Although more adalimumab is thought to cross the placenta during the third trimester than in the first trimester, there have not been any reports that have shown risks to the baby when a mom takes adalimumab in the third trimester. One study reported no increased chance of infections in baby’s first year. At this time, there is limited information looking at the use of adalimumab in the third trimester. There are also no official recommendations regarding third trimester use. The decision to use adalimumab in the later part of pregnancy should be made with your healthcare provider and may be based on your condition and the severity of your symptoms.
Can my baby receive live vaccines before one year of age if I take adalimumab later in pregnancy?
Most vaccines given in the first 6 months of life are noninfectious and can be given to a baby even if adalimumab is present in his/her blood. Noninfectious vaccines are not live vaccines, meaning a person cannot get the infection from the vaccine. Live vaccines always carry a small chance a person could contract the infection from the vaccine. However, live vaccines usually contain a milder form (attenuated) of the virus or bacteria than what you might be exposed to in the community. Types of live vaccines include measles-mumps-rubella (MMR), varicella (chicken pox) and rotavirus vaccine. The rotavirus vaccine is the only live vaccine given to infants less than one year of age in the United States. Rotavirus is one of the leading causes of vomiting and severe diarrhea in children. The rotavirus vaccine is a routine recommended immunization for infants in the US, and is the best way to protect infants against rotavirus disease.
There is a single report of a mother treated with another TNF inhibitor (infliximab) during pregnancy whose infant received a live BCG vaccine (to prevent tuberculosis) at 3 months of age. The baby later died of a suspected BCG infection that spread throughout the body. However, it is not known if exposure to infliximab was at all related. This vaccine is not usually given in the US; it is used in other countries where tuberculosis infections are common.
While live vaccines are usually not given to those using TNF inhibitors like adalimumab, vaccines protect babies from getting common infections that can sometimes cause serious or even life-threatening illness in young children.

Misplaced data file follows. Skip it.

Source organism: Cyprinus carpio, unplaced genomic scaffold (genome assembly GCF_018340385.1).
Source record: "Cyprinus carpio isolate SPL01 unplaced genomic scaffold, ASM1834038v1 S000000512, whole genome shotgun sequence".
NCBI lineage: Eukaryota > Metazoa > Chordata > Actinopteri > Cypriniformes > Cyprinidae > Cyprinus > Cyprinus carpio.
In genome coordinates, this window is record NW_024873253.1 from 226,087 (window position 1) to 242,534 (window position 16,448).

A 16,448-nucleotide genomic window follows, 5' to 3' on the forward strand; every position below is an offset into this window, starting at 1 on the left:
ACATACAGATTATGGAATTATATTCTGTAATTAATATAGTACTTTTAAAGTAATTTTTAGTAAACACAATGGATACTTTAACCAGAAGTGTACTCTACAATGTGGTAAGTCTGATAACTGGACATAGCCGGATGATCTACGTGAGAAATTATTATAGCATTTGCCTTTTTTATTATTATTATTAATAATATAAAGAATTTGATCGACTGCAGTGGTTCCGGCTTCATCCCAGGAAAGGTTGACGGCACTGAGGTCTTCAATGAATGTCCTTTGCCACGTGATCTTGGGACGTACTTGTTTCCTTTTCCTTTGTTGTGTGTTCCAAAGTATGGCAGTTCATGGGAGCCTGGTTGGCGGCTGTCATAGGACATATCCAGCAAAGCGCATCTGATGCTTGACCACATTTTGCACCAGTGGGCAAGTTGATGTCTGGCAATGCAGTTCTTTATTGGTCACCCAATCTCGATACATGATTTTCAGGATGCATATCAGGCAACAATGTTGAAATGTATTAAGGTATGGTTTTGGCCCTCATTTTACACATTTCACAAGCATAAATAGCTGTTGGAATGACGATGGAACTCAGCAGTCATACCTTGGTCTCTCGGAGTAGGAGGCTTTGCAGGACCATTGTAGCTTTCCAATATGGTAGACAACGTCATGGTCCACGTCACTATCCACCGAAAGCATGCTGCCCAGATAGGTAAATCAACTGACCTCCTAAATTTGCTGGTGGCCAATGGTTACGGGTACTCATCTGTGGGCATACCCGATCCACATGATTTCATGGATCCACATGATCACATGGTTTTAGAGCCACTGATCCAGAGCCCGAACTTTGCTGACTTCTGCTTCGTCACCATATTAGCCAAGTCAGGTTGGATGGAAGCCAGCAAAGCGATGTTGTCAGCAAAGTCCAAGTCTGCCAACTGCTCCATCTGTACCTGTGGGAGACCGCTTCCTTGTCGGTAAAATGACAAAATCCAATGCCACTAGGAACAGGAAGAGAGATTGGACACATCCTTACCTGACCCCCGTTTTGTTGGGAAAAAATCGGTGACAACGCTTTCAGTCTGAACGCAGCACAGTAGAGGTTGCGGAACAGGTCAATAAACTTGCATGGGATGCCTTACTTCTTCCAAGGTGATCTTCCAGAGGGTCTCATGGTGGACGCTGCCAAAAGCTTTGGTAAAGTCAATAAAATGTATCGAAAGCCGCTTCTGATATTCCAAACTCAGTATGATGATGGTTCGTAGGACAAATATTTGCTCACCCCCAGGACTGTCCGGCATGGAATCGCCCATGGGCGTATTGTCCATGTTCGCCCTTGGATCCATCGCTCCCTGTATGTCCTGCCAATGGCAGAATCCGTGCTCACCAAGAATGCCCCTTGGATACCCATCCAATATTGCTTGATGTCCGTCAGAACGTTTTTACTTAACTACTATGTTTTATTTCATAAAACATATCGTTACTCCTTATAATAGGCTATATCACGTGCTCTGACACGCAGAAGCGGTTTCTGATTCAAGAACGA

Always be sure to let your pediatrician know of any medications or exposures you had during pregnancy or breastfeeding, including treatment with TNF inhibitors. Your pediatrician can discuss the risks and benefits of live vaccines with you.
Can I breastfeed while taking adalimumab?
Reports of mothers who breastfed their infants while using adalimumab have suggested that adalimumab levels in breast milk are very low. There are a small number of reports of healthy newborns who were breastfeed by a mother taking adalimumab. Adalimumab is not well absorbed by the gut, so any of the medication that gets into breast milk would be unlikely to enter the baby’s system from the gut. It is possible that premature babies (born before 37 weeks) with digestive systems that are not fully developed may be able to absorb more of the medication through breast milk. Be sure to discuss all your breastfeeding questions with your healthcare provider. If you suspect that the baby has symptoms (vomiting, weight gain, frequent infections), contact the child’s health care provider.
If a man takes adalimumab, does it increase the chance of infertility or birth defects?
One study reported that 15 men taking a TNF inhibitor (1 was using adalimumab) for spondylarthritis (SpA) had the same sperm quality as men with SpA who were not taking a TNF inhibitor. Another study on 23 men taking a TNF inhibitor (14 using adalimumab) for 3 to 12 months for ankylosing spondylitis (AS) did not find any effect on sperm quality. Furthermore, while a report in 10 men with SpA found that semen quality was poorer than in healthy controls at the beginning of the study, they found an improvement in semen quality after 1 year of therapy with adalimumab. This information suggests that adalimumab would be unlikely to affect a man’s fertility (ability to get partner pregnant). In general, exposures that fathers have are unlikely to increase risks to a pregnancy. For more information, please see the MotherToBaby fact sheet Paternal Exposures at https://mothertobaby.org/fact-sheets/paternal-exposures-pregnancy/pdf/.
MotherToBaby is currently conducting studies looking at autoimmune diseases and the medications used to treat these diseases in pregnancy. If you are interested in taking part in one of these studies, please call 1-877-311-8972 or sign up at https://mothertobaby.org/join-study/.
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OTIS/MotherToBaby recognizes that not all people identify as “men” or “women.” When using the term “mother,” we mean the source of the egg and/or uterus and by “father,” we mean the source of the sperm, regardless of the person’s gender identity.